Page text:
The Whychus-Deschutes proposed Wilderness is a rugged and beautiful landscape in central Oregon. Driving here requires a vehicle with high clearance and some sturdy hiking shoes for the remaining distance. It is a place of weathered cliffs, cold streams, and rocky canyons. A prominent landmark is Alder Springs. The main spring appears to spontaneously gush from the dry ground at an impressive 60 gallons per second. These cool waters flow a short distance into the picturesque Whychus Creek and a few miles further it joins the turbulent waters of the Middle Deschutes River. These unique waterways provide spawning habitat for salmon, steelhead, and are central to all life in the area. This wilderness is prominent in fueling the region’s robust outdoor recreation opportunities, tourism industry, and a high quality of life. The Whychus-Deschutes landscape is an asset, yet it lacks permanent protection. The purpose of this Obsidian trip was to learn more about about the natural history, rebuild trails, fix up campsites, and remove some invasive plants that were taking resources from native species. We joined several other volunteers for an extended weekend of restoration work with the Oregon Natural Desert Association (ONDA). Animals we saw on this trip included two bald eagles, turkey vultures, several meadowlarks, a robin, one gemstone colored Lazuli Bunting, scores of butterflies, and two snakes. Sadly, we saw four deceased deer, victims of an aggressively cold winter. We worked hard on this trip, but seeing this land on a behind-the-scenes trip was worth every step.Members: Mark Hougardy, Christiane Hougardy, Kathy Randall, Brad Bennett, Cindy Rice, Jack Loe.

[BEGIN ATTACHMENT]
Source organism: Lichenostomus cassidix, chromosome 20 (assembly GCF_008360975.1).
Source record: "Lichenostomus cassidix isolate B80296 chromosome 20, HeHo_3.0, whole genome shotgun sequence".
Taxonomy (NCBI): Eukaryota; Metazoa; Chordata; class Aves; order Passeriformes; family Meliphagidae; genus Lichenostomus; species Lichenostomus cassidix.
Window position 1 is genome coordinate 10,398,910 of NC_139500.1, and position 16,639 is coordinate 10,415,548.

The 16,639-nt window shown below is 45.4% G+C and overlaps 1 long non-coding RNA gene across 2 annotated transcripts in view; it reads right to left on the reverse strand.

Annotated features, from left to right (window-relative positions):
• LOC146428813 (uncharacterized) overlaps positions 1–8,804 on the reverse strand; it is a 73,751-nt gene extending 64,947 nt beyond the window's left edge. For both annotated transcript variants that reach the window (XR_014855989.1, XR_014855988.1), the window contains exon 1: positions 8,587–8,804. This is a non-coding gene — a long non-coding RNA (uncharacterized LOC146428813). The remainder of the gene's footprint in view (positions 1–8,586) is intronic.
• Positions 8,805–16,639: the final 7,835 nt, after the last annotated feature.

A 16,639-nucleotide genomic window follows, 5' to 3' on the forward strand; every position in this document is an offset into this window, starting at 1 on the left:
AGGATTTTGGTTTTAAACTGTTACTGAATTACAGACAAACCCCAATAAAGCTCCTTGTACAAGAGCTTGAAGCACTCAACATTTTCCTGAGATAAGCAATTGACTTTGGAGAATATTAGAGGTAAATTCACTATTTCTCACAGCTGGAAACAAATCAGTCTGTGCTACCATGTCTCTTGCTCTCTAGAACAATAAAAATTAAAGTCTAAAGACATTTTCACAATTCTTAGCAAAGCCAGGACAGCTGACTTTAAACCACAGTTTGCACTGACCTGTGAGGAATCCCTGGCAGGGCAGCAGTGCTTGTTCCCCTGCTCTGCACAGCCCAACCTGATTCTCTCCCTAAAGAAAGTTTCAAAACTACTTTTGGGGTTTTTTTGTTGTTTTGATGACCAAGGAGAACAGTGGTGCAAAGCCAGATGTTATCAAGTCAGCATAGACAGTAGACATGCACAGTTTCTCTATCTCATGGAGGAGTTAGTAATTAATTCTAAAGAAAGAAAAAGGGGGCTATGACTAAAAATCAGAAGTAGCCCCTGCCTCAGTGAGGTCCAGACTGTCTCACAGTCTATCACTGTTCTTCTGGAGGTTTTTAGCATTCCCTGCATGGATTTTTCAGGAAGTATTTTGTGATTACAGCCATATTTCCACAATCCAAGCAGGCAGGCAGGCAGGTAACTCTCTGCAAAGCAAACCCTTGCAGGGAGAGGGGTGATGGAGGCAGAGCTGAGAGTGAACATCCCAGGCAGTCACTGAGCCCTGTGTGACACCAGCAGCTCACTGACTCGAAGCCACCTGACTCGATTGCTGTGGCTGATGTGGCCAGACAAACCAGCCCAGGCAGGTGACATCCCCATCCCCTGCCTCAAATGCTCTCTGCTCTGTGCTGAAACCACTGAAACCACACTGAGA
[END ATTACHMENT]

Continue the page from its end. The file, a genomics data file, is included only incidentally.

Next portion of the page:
An amazing view looking down Whychus Creek.—photo by Mark Hougardy
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